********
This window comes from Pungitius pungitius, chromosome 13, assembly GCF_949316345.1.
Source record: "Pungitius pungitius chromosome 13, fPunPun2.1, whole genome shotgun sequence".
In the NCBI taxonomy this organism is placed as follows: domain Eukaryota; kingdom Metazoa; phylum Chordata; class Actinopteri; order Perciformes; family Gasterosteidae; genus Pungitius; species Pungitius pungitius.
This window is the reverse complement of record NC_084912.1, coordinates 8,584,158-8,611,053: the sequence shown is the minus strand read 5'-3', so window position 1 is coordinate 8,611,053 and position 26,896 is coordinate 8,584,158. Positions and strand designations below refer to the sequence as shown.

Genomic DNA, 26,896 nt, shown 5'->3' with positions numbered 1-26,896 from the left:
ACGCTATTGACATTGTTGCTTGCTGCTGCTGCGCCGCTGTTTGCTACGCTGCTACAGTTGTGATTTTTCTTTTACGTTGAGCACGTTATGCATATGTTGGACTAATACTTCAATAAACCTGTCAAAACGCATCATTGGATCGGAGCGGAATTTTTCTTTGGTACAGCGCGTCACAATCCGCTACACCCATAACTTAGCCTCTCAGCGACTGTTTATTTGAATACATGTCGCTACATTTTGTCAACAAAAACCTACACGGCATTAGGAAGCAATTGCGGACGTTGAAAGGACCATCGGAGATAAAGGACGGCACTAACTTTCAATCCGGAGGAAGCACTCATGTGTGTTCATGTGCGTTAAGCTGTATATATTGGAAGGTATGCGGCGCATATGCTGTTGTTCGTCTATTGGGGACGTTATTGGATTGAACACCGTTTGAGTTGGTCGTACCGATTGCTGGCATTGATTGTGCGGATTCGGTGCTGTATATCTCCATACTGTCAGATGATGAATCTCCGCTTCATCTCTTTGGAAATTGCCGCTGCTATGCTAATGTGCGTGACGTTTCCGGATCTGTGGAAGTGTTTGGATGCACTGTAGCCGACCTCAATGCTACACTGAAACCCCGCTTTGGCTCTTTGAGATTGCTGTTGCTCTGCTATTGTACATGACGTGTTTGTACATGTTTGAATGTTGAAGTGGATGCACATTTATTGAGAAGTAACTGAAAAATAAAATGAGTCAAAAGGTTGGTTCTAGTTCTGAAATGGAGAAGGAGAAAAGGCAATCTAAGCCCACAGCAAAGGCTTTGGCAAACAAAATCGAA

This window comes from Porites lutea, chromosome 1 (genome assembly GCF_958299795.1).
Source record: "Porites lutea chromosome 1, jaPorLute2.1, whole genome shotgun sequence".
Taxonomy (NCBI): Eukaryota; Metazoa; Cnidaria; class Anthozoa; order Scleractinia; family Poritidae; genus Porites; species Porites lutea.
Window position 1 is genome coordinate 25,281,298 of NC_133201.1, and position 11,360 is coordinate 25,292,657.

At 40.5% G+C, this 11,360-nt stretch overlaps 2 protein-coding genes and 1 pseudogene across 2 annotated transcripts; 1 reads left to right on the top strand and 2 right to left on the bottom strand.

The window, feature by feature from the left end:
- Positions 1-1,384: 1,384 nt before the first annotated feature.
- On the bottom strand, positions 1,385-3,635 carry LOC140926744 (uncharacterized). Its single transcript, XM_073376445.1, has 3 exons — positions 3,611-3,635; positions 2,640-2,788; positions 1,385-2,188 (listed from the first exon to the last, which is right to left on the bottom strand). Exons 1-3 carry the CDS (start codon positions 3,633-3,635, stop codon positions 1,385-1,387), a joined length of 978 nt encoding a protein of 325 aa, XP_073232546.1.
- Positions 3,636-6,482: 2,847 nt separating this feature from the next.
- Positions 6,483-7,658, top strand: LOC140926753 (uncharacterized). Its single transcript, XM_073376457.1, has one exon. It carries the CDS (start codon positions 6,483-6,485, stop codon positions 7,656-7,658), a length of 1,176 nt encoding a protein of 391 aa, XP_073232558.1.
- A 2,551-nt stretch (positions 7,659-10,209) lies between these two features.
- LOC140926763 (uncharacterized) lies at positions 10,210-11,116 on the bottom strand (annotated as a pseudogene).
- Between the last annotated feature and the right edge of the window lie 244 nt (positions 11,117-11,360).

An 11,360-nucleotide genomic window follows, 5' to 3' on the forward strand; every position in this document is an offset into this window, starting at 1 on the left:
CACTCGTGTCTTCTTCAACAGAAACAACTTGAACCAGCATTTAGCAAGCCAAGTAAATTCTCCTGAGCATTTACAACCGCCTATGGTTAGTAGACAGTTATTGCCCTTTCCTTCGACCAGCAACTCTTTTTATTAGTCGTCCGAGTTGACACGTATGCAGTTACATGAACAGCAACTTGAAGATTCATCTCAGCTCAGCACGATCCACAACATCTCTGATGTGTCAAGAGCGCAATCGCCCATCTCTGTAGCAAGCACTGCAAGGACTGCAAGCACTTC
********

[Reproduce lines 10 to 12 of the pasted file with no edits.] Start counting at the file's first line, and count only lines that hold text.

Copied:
Window position 1 is genome coordinate 25,281,298 of NC_133201.1, and position 11,360 is coordinate 25,292,657.

At 40.5% G+C, this 11,360-nt stretch overlaps 2 protein-coding genes and 1 pseudogene across 2 annotated transcripts; 1 reads left to right on the top strand and 2 right to left on the bottom strand.

The window, feature by feature from the left end: